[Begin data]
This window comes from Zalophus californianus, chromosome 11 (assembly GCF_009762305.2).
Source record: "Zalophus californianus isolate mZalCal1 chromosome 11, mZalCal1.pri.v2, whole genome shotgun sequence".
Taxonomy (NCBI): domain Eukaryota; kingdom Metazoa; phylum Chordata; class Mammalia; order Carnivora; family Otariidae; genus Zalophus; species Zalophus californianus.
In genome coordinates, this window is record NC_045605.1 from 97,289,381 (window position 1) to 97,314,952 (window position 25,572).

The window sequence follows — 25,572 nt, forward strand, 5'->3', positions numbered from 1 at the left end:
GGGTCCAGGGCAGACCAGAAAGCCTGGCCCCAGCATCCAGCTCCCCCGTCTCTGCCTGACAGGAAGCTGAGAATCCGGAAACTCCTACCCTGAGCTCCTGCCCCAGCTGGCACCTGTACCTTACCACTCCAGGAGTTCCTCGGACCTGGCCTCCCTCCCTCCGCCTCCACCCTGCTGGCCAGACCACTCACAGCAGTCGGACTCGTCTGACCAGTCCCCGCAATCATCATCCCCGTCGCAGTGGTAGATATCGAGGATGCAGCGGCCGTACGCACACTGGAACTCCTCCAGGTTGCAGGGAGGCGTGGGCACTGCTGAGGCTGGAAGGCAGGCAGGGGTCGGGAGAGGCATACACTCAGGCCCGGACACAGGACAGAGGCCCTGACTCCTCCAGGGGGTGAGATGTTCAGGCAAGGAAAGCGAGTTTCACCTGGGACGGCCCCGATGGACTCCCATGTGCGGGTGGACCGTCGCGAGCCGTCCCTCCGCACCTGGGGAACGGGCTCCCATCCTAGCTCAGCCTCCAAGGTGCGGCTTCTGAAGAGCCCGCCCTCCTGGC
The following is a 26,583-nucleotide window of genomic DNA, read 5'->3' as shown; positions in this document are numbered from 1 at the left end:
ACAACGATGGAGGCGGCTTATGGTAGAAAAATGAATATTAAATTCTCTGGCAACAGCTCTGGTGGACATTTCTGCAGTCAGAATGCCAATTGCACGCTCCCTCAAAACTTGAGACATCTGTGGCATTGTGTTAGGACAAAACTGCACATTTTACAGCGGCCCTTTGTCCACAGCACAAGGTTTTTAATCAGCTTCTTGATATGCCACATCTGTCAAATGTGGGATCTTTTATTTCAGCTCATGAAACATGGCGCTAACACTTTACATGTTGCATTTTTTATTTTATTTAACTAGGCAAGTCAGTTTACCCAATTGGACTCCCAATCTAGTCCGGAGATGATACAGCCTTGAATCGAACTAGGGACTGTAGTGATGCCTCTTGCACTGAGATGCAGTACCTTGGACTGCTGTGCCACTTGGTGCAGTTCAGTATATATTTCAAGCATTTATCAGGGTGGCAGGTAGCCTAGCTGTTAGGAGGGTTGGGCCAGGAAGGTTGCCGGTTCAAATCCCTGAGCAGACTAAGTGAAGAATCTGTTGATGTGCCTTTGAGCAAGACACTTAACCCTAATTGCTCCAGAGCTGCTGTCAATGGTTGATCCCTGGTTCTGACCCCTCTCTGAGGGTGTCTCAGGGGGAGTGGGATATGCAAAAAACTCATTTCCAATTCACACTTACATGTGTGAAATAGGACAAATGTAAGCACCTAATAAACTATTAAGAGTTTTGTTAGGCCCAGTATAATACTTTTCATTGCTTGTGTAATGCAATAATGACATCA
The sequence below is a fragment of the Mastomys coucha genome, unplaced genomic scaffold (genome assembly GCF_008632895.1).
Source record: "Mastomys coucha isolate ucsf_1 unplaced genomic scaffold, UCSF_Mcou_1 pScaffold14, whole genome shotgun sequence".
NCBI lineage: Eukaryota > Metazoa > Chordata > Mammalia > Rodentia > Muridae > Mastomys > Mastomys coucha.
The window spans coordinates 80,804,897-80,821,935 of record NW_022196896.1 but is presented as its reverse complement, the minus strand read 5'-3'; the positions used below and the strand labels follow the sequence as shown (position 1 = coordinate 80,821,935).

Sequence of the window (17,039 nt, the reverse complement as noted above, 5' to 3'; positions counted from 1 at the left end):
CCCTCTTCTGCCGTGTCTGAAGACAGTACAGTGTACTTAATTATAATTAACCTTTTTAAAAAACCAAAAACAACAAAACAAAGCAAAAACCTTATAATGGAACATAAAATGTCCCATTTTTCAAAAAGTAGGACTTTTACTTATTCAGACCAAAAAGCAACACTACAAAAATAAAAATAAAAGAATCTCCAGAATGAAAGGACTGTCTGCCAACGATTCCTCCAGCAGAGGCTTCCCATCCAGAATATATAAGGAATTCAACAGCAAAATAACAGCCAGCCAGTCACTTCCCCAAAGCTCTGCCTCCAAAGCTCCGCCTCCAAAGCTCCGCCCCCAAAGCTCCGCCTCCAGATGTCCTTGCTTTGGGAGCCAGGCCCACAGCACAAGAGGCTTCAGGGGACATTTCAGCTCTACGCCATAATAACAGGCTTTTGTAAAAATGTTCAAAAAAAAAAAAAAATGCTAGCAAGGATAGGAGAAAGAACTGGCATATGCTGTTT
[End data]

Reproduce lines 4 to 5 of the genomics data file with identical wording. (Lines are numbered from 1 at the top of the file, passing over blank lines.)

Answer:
In genome coordinates, this window is record NC_045605.1 from 97,289,381 (window position 1) to 97,314,952 (window position 25,572).

The window sequence follows — 25,572 nt, forward strand, 5'->3', positions numbered from 1 at the left end: